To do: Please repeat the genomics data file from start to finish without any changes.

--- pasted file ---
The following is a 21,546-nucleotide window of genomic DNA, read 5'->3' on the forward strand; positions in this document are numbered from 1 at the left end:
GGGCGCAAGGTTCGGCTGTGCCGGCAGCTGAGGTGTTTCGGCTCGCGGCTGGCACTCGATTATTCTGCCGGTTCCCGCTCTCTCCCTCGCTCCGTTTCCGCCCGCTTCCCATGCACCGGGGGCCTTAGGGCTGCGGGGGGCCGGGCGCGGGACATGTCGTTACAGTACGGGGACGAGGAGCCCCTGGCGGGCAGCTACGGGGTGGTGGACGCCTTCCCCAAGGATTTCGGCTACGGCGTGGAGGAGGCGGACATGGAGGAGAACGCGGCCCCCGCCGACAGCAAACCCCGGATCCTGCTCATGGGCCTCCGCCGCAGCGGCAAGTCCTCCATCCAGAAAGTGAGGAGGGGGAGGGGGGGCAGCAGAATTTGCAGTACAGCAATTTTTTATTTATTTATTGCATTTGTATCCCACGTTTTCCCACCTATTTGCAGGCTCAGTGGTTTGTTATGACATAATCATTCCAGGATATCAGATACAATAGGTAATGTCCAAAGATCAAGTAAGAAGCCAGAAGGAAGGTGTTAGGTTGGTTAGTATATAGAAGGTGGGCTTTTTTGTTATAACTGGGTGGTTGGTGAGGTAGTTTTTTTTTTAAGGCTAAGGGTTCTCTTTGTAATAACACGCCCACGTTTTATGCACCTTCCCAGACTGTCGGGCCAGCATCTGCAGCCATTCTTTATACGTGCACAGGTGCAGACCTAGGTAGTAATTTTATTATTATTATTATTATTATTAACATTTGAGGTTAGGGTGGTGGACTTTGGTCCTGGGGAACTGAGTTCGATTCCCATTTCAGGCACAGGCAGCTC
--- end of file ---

The following is a 21,546-nucleotide window of genomic DNA, read 5'->3' on the forward strand; positions in this document are numbered from 1 at the left end:
GGGCGCAAGGTTCGGCTGTGCCGGCAGCTGAGGTGTTTCGGCTCGCGGCTGGCACTCGATTATTCTGCCGGTTCCCGCTCTCTCCCTCGCTCCGTTTCCGCCCGCTTCCCATGCACCGGGGGCCTTAGGGCTGCGGGGGGCCGGGCGCGGGACATGTCGTTACAGTACGGGGACGAGGAGCCCCTGGCGGGCAGCTACGGGGTGGTGGACGCCTTCCCCAAGGATTTCGGCTACGGCGTGGAGGAGGCGGACATGGAGGAGAACGCGGCCCCCGCCGACAGCAAACCCCGGATCCTGCTCATGGGCCTCCGCCGCAGCGGCAAGTCCTCCATCCAGAAAGTGAGGAGGGGGAGGGGGGGCAGCAGAATTTGCAGTACAGCAATTTTTTATTTATTTATTGCATTTGTATCCCACGTTTTCCCACCTATTTGCAGGCTCAGTGGTTTGTTATGACATAATCATTCCAGGATATCAGATACAATAGGTAATGTCCAAAGATCAAGTAAGAAGCCAGAAGGAAGGTGTTAGGTTGGTTAGTATATAGAAGGTGGGCTTTTTTGTTATAACTGGGTGGTTGGTGAGGTAGTTTTTTTTTTAAGGCTAAGGGTTCTCTTTGTAATAACACGCCCACGTTTTATGCACCTTCCCAGACTGTCGGGCCAGCATCTGCAGCCATTCTTTATACGTGCACAGGTGCAGACCTAGGTAGTAATTTTATTATTATTATTATTATTATTAACATTTGAGGTTAGGGTGGTGGACTTTGGTCCTGGGGAACTGAGTTCGATTCCCATTTCAGGCACAGGCAGCTC